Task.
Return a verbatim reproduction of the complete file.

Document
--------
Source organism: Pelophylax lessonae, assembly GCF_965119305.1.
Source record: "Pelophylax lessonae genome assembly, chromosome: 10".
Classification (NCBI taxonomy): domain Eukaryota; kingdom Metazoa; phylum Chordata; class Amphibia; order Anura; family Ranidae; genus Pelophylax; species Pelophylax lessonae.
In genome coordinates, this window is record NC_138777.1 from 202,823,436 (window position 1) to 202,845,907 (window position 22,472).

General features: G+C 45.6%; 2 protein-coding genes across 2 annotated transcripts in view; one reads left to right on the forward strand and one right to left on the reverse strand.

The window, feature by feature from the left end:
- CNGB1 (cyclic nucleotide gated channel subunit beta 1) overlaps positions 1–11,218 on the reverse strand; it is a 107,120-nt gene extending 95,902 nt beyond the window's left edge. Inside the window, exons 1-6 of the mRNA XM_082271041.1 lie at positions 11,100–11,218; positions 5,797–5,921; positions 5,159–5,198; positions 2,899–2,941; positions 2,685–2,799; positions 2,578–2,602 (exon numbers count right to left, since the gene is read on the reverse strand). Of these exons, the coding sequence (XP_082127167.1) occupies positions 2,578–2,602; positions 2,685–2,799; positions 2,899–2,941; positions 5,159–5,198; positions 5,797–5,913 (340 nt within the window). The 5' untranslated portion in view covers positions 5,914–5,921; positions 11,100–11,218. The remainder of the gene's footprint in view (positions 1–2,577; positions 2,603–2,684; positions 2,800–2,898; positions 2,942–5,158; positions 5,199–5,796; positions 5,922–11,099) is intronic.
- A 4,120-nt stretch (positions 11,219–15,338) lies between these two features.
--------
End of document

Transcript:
Source organism: Pelophylax lessonae, assembly GCF_965119305.1.
Source record: "Pelophylax lessonae genome assembly, chromosome: 10".
Classification (NCBI taxonomy): domain Eukaryota; kingdom Metazoa; phylum Chordata; class Amphibia; order Anura; family Ranidae; genus Pelophylax; species Pelophylax lessonae.
In genome coordinates, this window is record NC_138777.1 from 202,823,436 (window position 1) to 202,845,907 (window position 22,472).

General features: G+C 45.6%; 2 protein-coding genes across 2 annotated transcripts in view; one reads left to right on the forward strand and one right to left on the reverse strand.

The window, feature by feature from the left end:
- CNGB1 (cyclic nucleotide gated channel subunit beta 1) overlaps positions 1–11,218 on the reverse strand; it is a 107,120-nt gene extending 95,902 nt beyond the window's left edge. Inside the window, exons 1-6 of the mRNA XM_082271041.1 lie at positions 11,100–11,218; positions 5,797–5,921; positions 5,159–5,198; positions 2,899–2,941; positions 2,685–2,799; positions 2,578–2,602 (exon numbers count right to left, since the gene is read on the reverse strand). Of these exons, the coding sequence (XP_082127167.1) occupies positions 2,578–2,602; positions 2,685–2,799; positions 2,899–2,941; positions 5,159–5,198; positions 5,797–5,913 (340 nt within the window). The 5' untranslated portion in view covers positions 5,914–5,921; positions 11,100–11,218. The remainder of the gene's footprint in view (positions 1–2,577; positions 2,603–2,684; positions 2,800–2,898; positions 2,942–5,158; positions 5,199–5,796; positions 5,922–11,099) is intronic.
- A 4,120-nt stretch (positions 11,219–15,338) lies between these two features.